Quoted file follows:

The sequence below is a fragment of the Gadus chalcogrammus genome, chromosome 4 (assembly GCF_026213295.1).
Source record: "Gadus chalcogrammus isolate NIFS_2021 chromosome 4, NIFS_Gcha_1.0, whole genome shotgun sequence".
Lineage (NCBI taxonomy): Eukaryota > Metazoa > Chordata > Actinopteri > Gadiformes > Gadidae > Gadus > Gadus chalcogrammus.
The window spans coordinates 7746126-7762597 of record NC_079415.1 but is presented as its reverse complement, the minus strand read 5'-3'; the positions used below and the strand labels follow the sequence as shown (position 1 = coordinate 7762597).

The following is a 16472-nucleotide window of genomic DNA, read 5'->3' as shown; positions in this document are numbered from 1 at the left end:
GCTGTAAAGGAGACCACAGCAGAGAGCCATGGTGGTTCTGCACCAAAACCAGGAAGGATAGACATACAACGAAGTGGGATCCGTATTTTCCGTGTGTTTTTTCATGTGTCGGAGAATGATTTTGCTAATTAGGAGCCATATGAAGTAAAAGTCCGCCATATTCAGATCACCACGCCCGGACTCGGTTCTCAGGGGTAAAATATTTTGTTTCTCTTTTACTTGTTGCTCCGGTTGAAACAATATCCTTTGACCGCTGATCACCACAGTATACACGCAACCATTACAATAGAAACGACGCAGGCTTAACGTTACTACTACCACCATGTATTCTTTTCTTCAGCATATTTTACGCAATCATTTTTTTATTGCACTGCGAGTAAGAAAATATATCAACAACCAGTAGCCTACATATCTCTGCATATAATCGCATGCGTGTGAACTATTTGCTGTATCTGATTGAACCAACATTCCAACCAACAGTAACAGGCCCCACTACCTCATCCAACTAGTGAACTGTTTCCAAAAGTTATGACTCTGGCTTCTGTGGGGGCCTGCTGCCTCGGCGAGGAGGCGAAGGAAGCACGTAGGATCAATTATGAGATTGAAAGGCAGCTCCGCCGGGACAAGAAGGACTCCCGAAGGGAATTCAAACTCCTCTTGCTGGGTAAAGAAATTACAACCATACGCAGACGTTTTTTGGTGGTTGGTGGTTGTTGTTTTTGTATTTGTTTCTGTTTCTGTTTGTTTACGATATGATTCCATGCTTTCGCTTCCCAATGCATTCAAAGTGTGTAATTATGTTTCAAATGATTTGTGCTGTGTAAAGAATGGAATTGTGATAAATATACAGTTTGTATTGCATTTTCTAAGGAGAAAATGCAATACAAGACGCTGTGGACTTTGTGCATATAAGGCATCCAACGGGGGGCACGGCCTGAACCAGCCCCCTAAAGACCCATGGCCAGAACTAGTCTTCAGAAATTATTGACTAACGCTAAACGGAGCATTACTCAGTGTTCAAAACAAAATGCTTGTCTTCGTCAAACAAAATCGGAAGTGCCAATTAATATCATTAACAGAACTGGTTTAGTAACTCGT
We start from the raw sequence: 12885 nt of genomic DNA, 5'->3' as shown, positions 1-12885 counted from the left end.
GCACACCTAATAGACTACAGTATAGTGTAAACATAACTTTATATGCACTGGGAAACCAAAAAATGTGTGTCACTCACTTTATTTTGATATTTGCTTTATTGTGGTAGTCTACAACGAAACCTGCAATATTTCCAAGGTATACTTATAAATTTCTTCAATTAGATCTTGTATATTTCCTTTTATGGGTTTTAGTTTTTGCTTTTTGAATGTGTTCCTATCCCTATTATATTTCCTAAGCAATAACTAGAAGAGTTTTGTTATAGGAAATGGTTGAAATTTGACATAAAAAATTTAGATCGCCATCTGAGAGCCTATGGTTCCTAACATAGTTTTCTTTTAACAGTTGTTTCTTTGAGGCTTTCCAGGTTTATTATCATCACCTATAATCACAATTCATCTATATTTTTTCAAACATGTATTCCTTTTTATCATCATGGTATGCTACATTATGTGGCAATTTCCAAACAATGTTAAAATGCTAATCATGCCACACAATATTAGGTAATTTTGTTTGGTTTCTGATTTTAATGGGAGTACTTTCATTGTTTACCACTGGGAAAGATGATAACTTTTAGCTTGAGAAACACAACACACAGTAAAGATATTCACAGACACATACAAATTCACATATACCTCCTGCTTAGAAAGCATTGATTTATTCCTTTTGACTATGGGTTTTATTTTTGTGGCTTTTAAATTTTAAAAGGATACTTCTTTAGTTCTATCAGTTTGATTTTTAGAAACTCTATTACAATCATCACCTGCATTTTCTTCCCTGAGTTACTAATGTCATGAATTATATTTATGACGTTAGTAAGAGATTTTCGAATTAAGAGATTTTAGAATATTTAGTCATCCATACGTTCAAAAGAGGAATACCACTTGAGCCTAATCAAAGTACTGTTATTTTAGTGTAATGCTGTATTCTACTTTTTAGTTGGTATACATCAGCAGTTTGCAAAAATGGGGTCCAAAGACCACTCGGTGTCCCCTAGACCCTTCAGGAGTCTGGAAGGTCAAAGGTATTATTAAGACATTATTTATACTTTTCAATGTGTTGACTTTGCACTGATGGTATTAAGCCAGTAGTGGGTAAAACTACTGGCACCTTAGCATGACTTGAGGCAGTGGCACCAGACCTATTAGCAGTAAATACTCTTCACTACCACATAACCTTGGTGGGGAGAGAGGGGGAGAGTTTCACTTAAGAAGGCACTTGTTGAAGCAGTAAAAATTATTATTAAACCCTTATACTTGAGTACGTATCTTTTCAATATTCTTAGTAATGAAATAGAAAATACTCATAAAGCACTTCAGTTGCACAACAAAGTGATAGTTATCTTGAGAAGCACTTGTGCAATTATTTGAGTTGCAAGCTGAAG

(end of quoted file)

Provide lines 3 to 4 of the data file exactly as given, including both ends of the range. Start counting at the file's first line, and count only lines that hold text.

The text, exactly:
Lineage (NCBI taxonomy): Eukaryota > Metazoa > Chordata > Actinopteri > Gadiformes > Gadidae > Gadus > Gadus chalcogrammus.
The window spans coordinates 7746126-7762597 of record NC_079415.1 but is presented as its reverse complement, the minus strand read 5'-3'; the positions used below and the strand labels follow the sequence as shown (position 1 = coordinate 7762597).